Ever since ethereum’s smart contract platform allowed tokens to be easily created, I have heard one subject come up repeatedly: “I don’t want our token to be considered a security”. Initially I completely agreed with this sentiment. Who wants to deal with more paperwork, regulation, laws and costs? This is why we are creating cryptocurrencies in the first place to avoid this kind of censorship and control. As I am watching this space evolve and mature, my opinion on this has changed and let me explain why.
First let me preface by saying I do have experience dealing with the securities regulatory environment in the United States. Specifically the SEC, Finra and the NMLS. My previous work has taken me to many different corners of the financial world and I have learned a lot about operating in a highly regulated industry. One of the biggest takeaways from dealing with them is that if you do nothing wrong and don’t break the rules, these agencies are not a major force in your life. There is definitely some work that needs to be done upfront as far as documentation, registration, fees and licensing tests but these should not be seen as road blocks and change the way you structure your whole company and token. Many companies over the last 80 years have completed these tasks in order to sell securities to the public, why can’t we? The amount of sheer intelligence and organic growth I have seen in the crypto space (especially in EOS community) tells me that we are up to the challenge. But before that, let’s take a look at the SEC that so many crypto startups are deathly afraid of.
The SEC was created in 1933 as a result of millions of people getting badly burned in the stock market. In the roaring 1920’s, people acted very similar to 2017 and FOMO’d into the stock market only for it to crash and cause the great depression. Here is some info from the SEC’s website describing why they were created and what their mission is:
So to summarize their reason for existence, they want to simply make sure disclosures and information is reaching the investing public and that there is no fraud happening. If I am creating an honest and legitimate business that uses crypto technology, I don’t see a problem with abiding by these 2 major rules if I want access to the general public as a source of funding.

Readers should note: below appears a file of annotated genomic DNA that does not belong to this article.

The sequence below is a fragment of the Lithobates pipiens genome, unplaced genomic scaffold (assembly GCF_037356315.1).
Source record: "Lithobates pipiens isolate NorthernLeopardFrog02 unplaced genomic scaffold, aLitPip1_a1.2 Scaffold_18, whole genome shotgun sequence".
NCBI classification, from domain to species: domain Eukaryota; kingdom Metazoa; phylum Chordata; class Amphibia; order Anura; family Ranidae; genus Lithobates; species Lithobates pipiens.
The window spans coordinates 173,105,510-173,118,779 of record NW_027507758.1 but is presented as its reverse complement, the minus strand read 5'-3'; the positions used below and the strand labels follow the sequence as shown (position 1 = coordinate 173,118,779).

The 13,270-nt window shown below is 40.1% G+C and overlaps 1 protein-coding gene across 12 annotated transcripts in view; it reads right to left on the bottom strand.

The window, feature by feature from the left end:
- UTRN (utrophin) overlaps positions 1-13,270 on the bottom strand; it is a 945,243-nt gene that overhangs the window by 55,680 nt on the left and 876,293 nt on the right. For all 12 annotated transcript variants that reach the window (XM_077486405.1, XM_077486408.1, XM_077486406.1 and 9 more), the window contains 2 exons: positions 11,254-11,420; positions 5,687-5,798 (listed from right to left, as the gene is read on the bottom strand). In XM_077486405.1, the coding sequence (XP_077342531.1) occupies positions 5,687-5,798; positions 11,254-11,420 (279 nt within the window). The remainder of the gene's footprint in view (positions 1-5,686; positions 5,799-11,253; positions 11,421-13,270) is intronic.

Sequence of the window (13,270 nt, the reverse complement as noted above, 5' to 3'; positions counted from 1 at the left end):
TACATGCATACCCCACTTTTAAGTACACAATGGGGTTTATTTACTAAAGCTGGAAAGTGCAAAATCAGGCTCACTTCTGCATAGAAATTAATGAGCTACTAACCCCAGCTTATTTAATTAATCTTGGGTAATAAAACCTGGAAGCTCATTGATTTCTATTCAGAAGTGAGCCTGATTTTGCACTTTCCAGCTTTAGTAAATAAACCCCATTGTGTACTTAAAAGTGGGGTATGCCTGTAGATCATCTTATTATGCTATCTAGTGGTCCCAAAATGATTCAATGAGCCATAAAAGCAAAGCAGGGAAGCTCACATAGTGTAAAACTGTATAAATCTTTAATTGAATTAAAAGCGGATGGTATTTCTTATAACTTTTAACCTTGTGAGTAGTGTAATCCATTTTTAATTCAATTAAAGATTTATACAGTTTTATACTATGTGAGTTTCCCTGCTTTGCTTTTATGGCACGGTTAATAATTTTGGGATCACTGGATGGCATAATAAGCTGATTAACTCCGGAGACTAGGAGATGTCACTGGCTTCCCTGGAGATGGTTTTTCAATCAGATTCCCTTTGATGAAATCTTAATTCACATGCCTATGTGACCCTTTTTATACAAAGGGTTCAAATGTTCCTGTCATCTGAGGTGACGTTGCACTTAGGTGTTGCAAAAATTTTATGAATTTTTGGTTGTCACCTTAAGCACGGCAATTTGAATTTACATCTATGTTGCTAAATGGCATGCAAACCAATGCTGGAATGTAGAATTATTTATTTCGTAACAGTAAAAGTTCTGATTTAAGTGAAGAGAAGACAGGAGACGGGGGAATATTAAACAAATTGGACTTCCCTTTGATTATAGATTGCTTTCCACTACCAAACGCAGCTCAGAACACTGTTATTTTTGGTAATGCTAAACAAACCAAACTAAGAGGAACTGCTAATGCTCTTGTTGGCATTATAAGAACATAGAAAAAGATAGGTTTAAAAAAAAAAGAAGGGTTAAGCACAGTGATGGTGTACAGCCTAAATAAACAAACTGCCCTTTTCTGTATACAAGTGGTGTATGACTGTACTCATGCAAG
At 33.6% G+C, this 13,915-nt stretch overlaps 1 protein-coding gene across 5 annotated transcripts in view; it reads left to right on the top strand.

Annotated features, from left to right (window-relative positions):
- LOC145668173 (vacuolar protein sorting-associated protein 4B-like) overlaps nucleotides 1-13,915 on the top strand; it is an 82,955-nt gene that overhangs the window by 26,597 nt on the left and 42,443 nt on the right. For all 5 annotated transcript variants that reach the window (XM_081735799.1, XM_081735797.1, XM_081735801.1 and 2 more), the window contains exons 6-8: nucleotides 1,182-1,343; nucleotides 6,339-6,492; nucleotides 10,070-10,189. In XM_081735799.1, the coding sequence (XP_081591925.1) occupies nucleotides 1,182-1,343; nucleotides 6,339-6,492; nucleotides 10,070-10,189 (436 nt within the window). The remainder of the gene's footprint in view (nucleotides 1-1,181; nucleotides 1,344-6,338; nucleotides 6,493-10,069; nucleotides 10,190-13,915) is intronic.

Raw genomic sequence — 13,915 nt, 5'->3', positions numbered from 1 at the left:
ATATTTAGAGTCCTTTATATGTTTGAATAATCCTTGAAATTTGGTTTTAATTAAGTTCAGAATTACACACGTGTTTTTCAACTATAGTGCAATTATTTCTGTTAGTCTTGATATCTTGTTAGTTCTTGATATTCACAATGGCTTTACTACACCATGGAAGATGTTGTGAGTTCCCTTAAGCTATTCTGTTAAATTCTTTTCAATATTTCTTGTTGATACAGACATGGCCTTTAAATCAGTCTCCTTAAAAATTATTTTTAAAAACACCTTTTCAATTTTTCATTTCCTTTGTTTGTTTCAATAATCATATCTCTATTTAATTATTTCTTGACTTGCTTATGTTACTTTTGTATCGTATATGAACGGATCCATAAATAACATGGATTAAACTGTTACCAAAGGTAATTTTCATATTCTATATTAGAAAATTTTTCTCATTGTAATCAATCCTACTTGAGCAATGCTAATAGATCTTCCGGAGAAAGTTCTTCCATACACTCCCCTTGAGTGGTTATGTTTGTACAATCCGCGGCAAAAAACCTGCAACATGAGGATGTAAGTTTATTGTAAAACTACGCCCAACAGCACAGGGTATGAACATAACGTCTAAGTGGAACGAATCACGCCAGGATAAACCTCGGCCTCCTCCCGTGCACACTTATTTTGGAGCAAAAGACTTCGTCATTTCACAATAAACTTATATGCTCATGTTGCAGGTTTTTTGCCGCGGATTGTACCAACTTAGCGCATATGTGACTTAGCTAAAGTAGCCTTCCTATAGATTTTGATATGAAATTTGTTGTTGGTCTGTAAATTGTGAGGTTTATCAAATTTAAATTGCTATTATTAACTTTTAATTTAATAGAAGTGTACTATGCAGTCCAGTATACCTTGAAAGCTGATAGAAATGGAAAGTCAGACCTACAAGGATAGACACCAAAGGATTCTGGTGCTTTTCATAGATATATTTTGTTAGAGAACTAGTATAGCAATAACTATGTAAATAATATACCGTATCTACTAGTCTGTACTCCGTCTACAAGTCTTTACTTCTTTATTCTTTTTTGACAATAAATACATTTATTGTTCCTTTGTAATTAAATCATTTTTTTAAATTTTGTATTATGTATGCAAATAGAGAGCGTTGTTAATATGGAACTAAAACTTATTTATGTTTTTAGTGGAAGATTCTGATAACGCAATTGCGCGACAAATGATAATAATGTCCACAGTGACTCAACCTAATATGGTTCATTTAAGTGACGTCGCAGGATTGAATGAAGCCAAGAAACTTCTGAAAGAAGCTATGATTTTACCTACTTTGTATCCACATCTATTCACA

Don’t get me wrong, I am by no means a fan of gov’t regulation or adding control to the crypto space. Many projects should not be categorized as a security token. BTC, LTC, BCH, XMR are going to be considered currencies, not securities. ETH, EOS, NEO, IOTA are going to be considered platforms, not securities. True utility tokens such as BAT, IQ, and even TRYBE tokens should be considered utility tokens and not deal with the SEC. But what if I want to create a smart contract that pays dividends to the token holders based on the revenue or profit of the business? This will be considered a security if the token is available to the general public. And I say that is OK, we shouldn’t let the possible regulations scare you away from innovating and creating. Everyone is trying to call their token a utility when it is clear that the intention is to drive the price higher in the open market. We shouldn’t be afraid of regulation if we want to compete with the big corporations and really start disrupting what needs to be disrupted.
The cool thing about this is that the people on the other side of this topic, the SEC employees and directors, are trying to extend an olive branch to us to start building fair and useable frameworks. They want communication so that they can start learning more about the technology themselves. I believe this a necessary step for achieving mass adoption. We can’t stay on the dark web forever and we shouldn’t sell our souls to the system. I believe there is a balance that can be achieved that will allow the honest crypto projects to conduct their business in the open, without fear.
Both SEC commissioner Hester M. Pierce and CFTC chairman Christoper Giancarlo have been intelligent, open-minded and fair in all communications regarding crypto’s. They have been surprising positive with cryptos and that should be acknowledged. The governor of Colorado has created a crypto council with industry leaders like Erik Voorhees giving us a voice in state law. They are trying to evolve with us and I think that is great for both parties. Remember, all the SEC was created to do by the US citizens is make sure investors have enough information and to fight fraud. If they are overstepping these objectives in any way, that is a different conversation entirely, but if they want to work together with legitimate projects we should be open-minded as well. Remember we are essentially asking for the keys to the kingdom: if tokenized crypto projects can become legal securities, there is no reason we can’t be put into an ETF or mutual fund. If we can have ETF’s, we have access to all of those investors that can’t figure out the complicated technical world of crypto. Think about the amount of IRA’s and 401k’s that have brokerage accounts that are just waiting to diversify into crypto. It will be a flood of capital, and they know it.
We have a ways to go on this subject but I do know that it can’t be ignored. I would love to hear any feedback or opinions on this subject from any users of crypto, founders or even regulators.